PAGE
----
By- Dennis Sharpe
Published By- Booktrope Publishing
“When everything in life has been against you, who can blame you for not playing nice with others?
My name is Wednesday. For the last seven years, I was the property of a sadistic bastard named Klein. Now he wants me dead- only he doesn’t have the balls to kill me himself.
Alvin, the hitman Klein sent to do his dirty work, decided to save my life (repeatedly) instead of taking it. Now we’re on a wild cross-country run from Klein’s goons.
It’s a rollercoaster road trip with constant personality clashes as we dodge bullets and swap cars, share fast food and cheap motel rooms. Our journey is full of pain and laughs, torture and growth, tacos and lots of guns; there’s a lot of hair dye, blood, and tears. Sometimes finding true redemption comes at a high cost.
And, no matter how much someone cares about you, they can only do so much… can only go so far. You are your only real shot at coming out on top.
Sometimes reclaiming your life requires a body count.
About the Author
Born and raised in the middle of the American Midwest, Dennis Sharpe has been a writer as long as he can remember. His mother has told many people about the fantasy and science fiction stories he'd write on scraps of paper, and staple together as his 'books', before he'd attended his first day of formal education.
He has spent many late nights at diners and dives, drinking coffee with a tattered notebook to put a voice to his feelings of himself and the world around him, and other worlds that can exist only in fiction. The voices in his head don't ever stop talking to him, and so sooner or later he has to get out onto a page all that they've filled him up with.
Inspired by Neil Gaiman, Kurt Vonnegut, Frank Miller, Chrissie Pappas, Charles Bukowski, Stephen King, Issac Asimov, and countless classic literary influences, Dennis continues with the ability to write what at a glance might seem absurd, but quickly begins to resonate with our own thoughts and emotions. He writes people we know, love we've known and lost (and found again), and places we've been in our lives and in our heads. Even his fictional characters and worlds carry enough of the grey areas we experience in day-to-day life, to let us find the truth in his words, no matter how fantastic.
These days he can be found still writing, drinking coffee with friends, or spending time with his children (the true joys of his life), in Western Kentucky.
Tell us about your writing process
I drink a truckload of coffee and stay awake until the sun comes up, banging away on the keyboard like a caveman, and eventually there is a story there on the screen in front of me. I then send it to an editor, or a group of diligent and loyal trained monkeys, and pray as hard as I can that it makes some sort of coherent sense.
In all seriousness, though… that’s not really all that far from the truth.
All of my fiction comes to me in the form a character’s voice. Some are louder than others, but they all speak at once in my mind and I do all I can to sort out who they are and what they are telling me. Veronica Fischer, from my Coming Storm series of paranormal books talks in snarky and sultry tones. David Adams, from my sci-fi short Destroyer of Worlds, spoke in broken bursts with a somewhat depressed but resonate voice. Wednesday Valentine, though, shrieked, screamed, wailed, screamed some more, and cried. She refused to be denied. She refused to be ignored. She refused to be censored, made to wait, or be calmed. Where other stories have poured out of me, her’s gushed.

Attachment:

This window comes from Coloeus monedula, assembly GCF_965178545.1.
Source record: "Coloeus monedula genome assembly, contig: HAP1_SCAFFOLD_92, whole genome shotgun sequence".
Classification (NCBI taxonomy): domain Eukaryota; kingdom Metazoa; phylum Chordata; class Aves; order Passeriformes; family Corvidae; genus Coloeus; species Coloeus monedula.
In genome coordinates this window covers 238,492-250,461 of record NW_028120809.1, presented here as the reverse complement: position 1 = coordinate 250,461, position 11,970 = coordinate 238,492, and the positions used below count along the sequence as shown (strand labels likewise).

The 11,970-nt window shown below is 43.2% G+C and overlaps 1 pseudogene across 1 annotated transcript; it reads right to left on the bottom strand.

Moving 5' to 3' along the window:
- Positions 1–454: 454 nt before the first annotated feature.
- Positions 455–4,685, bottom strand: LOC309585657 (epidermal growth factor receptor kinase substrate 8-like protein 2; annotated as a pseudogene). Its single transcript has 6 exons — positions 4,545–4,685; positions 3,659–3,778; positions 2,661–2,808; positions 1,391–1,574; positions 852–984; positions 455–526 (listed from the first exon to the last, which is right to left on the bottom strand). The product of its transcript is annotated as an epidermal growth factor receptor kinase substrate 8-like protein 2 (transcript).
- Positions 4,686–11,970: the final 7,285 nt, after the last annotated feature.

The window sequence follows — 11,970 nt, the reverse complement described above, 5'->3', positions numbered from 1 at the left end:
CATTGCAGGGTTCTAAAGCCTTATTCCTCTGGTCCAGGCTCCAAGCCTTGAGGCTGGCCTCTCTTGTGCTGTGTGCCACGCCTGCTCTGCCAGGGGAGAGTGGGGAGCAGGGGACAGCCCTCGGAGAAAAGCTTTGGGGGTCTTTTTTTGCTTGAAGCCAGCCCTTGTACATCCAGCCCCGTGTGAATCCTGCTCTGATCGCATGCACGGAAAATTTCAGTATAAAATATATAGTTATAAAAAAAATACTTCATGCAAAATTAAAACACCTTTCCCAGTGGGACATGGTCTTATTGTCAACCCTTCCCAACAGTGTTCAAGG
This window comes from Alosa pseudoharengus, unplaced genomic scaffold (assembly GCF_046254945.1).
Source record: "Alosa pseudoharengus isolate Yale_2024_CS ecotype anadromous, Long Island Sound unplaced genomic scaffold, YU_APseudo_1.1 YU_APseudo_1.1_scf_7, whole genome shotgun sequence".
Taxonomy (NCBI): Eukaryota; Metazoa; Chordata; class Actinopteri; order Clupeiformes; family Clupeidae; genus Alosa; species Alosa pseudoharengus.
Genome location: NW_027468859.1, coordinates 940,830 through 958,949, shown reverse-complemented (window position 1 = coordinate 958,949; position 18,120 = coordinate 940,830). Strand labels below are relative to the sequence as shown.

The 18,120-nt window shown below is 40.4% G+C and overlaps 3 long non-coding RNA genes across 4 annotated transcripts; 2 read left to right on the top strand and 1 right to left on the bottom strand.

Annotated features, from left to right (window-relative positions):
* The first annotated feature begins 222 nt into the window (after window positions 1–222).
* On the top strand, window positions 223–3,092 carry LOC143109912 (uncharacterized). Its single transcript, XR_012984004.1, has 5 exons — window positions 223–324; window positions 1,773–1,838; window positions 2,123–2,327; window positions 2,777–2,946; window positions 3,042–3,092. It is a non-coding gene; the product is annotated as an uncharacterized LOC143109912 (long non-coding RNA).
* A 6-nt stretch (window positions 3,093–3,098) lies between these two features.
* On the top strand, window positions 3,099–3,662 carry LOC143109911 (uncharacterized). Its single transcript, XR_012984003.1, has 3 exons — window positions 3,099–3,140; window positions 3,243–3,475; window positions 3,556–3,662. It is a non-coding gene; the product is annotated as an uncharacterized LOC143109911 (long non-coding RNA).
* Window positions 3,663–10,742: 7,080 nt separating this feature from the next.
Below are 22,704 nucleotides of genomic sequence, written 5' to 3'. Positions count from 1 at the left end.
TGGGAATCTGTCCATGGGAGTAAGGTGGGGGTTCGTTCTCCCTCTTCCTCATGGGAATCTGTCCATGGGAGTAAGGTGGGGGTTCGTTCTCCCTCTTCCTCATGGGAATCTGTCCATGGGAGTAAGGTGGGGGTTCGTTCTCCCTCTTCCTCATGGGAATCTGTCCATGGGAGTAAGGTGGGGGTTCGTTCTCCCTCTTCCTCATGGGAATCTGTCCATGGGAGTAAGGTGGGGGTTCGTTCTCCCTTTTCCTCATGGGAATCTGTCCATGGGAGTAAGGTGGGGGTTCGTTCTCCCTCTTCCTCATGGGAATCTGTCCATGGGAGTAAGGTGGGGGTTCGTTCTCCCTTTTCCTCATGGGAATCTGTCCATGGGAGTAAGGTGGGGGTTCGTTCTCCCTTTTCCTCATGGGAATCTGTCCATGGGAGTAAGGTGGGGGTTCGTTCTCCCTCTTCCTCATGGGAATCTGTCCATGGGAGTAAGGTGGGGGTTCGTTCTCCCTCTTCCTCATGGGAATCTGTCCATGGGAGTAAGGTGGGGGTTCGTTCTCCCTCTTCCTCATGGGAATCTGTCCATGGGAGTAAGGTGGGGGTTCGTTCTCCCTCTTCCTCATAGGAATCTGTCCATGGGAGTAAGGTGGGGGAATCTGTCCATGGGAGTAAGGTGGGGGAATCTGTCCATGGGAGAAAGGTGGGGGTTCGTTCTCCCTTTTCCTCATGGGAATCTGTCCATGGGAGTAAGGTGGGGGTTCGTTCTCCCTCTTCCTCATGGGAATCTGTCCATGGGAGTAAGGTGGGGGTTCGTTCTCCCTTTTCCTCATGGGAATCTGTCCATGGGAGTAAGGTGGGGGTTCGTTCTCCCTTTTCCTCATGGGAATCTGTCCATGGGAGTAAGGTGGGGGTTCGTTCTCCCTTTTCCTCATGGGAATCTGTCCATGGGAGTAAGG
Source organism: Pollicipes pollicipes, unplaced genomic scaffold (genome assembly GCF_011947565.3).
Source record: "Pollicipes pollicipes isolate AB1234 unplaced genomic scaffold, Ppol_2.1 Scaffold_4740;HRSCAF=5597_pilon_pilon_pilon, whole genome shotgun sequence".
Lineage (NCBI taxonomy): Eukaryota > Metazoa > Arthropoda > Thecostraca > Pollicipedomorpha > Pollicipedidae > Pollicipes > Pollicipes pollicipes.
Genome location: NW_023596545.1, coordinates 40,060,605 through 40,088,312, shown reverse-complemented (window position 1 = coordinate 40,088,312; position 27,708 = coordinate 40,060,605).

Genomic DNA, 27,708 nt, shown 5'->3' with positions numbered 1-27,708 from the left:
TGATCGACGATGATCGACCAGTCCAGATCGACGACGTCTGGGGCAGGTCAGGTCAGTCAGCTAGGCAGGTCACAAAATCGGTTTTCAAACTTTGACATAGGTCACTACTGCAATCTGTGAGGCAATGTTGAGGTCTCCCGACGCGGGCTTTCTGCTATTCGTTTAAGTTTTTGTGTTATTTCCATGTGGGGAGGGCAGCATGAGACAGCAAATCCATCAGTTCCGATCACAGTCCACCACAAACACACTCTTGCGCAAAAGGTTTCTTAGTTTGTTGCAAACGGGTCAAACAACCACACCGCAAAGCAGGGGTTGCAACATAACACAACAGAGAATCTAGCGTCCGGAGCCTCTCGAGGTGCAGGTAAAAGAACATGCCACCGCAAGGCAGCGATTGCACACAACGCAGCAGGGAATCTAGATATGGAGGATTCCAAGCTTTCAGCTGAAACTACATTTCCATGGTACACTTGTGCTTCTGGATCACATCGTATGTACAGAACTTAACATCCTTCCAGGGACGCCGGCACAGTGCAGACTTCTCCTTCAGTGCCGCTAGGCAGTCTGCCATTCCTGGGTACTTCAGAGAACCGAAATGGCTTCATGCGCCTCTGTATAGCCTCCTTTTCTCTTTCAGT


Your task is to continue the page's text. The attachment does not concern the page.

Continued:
Every writing experience I have is different, but there are common threads - common themes. I have to have coffee. There is no way around that one. I have to be able to focus, but there must be some form of background noise, and often music. Very often, music acts as a mental lubricant. The best hours seem to be between midnight and four in the morning. I must find what the character is telling me to be interesting, or I lose focus and the whole of the work becomes lost and then abandoned. (Sometimes I go back to abandoned works, but not often.)
I’m not shy about the fact that I am an insomniac, with two kids at home, so night writing is most natural. The distractions in the middle of the night are easier to control, and 24 hour diners provide my coffee and background noise quite well. It took me a long time to figure out what worked best, and how to best listen to the voices I was hearing in my head, but once I got it… I can now happily crank out five to fifteen thousand words a night. (well… often, I can)
Ultimately, though, I think the really important thing is just to write. I don’t stop writing. I write when I have nothing to say, and when I don’t know where I’m going. I just keep writing. I heard it said once that every writer has a mountain of truly awful words in their head, and that the good words don’t come until you’ve gotten all the horrible ones out of the way. I agree with that, but I feel that more of them will clog up inside you if you don’t regularly flush them out. So I am constantly trying to rid myself of the bad ones, in search for the ones that are worth reading.
I really hope that this is at least in part what you were asking.
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